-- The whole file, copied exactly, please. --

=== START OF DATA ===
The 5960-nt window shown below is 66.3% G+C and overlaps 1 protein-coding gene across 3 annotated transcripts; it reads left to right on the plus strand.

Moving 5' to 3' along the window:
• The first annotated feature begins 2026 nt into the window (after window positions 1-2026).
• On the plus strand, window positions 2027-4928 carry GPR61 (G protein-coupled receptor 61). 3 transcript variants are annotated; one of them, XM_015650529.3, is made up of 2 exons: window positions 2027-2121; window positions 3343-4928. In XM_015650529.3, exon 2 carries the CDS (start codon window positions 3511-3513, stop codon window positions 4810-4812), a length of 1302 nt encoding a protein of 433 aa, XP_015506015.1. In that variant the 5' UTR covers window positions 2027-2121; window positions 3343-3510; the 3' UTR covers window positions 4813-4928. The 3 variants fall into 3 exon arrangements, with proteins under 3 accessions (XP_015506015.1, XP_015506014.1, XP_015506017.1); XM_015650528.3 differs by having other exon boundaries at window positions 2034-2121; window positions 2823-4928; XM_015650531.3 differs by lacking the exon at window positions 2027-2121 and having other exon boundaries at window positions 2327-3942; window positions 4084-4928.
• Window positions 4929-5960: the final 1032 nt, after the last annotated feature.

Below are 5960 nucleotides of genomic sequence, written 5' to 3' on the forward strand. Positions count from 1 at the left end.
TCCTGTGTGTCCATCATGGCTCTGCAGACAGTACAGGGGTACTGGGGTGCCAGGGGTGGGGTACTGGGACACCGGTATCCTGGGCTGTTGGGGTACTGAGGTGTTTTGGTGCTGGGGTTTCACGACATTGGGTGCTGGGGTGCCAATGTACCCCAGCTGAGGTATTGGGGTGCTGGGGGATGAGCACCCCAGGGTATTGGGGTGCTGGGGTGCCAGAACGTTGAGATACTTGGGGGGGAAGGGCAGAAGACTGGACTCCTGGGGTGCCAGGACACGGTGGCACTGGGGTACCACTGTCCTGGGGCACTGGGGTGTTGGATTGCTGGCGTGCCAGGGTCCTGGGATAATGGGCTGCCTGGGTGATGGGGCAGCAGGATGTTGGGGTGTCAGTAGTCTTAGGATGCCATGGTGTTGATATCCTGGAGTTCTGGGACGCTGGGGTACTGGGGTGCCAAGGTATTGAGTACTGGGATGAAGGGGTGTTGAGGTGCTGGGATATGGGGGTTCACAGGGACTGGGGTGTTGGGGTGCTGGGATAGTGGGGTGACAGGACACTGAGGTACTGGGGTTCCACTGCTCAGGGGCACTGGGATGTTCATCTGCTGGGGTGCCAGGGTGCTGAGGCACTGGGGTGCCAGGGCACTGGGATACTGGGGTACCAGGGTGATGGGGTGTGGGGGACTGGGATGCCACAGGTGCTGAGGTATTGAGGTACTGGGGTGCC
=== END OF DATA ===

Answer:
The 5960-nt window shown below is 66.3% G+C and overlaps 1 protein-coding gene across 3 annotated transcripts; it reads left to right on the plus strand.

Moving 5' to 3' along the window:
• The first annotated feature begins 2026 nt into the window (after window positions 1-2026).
• On the plus strand, window positions 2027-4928 carry GPR61 (G protein-coupled receptor 61). 3 transcript variants are annotated; one of them, XM_015650529.3, is made up of 2 exons: window positions 2027-2121; window positions 3343-4928. In XM_015650529.3, exon 2 carries the CDS (start codon window positions 3511-3513, stop codon window positions 4810-4812), a length of 1302 nt encoding a protein of 433 aa, XP_015506015.1. In that variant the 5' UTR covers window positions 2027-2121; window positions 3343-3510; the 3' UTR covers window positions 4813-4928. The 3 variants fall into 3 exon arrangements, with proteins under 3 accessions (XP_015506015.1, XP_015506014.1, XP_015506017.1); XM_015650528.3 differs by having other exon boundaries at window positions 2034-2121; window positions 2823-4928; XM_015650531.3 differs by lacking the exon at window positions 2027-2121 and having other exon boundaries at window positions 2327-3942; window positions 4084-4928.
• Window positions 4929-5960: the final 1032 nt, after the last annotated feature.

Below are 5960 nucleotides of genomic sequence, written 5' to 3' on the forward strand. Positions count from 1 at the left end.
TCCTGTGTGTCCATCATGGCTCTGCAGACAGTACAGGGGTACTGGGGTGCCAGGGGTGGGGTACTGGGACACCGGTATCCTGGGCTGTTGGGGTACTGAGGTGTTTTGGTGCTGGGGTTTCACGACATTGGGTGCTGGGGTGCCAATGTACCCCAGCTGAGGTATTGGGGTGCTGGGGGATGAGCACCCCAGGGTATTGGGGTGCTGGGGTGCCAGAACGTTGAGATACTTGGGGGGGAAGGGCAGAAGACTGGACTCCTGGGGTGCCAGGACACGGTGGCACTGGGGTACCACTGTCCTGGGGCACTGGGGTGTTGGATTGCTGGCGTGCCAGGGTCCTGGGATAATGGGCTGCCTGGGTGATGGGGCAGCAGGATGTTGGGGTGTCAGTAGTCTTAGGATGCCATGGTGTTGATATCCTGGAGTTCTGGGACGCTGGGGTACTGGGGTGCCAAGGTATTGAGTACTGGGATGAAGGGGTGTTGAGGTGCTGGGATATGGGGGTTCACAGGGACTGGGGTGTTGGGGTGCTGGGATAGTGGGGTGACAGGACACTGAGGTACTGGGGTTCCACTGCTCAGGGGCACTGGGATGTTCATCTGCTGGGGTGCCAGGGTGCTGAGGCACTGGGGTGCCAGGGCACTGGGATACTGGGGTACCAGGGTGATGGGGTGTGGGGGACTGGGATGCCACAGGTGCTGAGGTATTGAGGTACTGGGGTGCC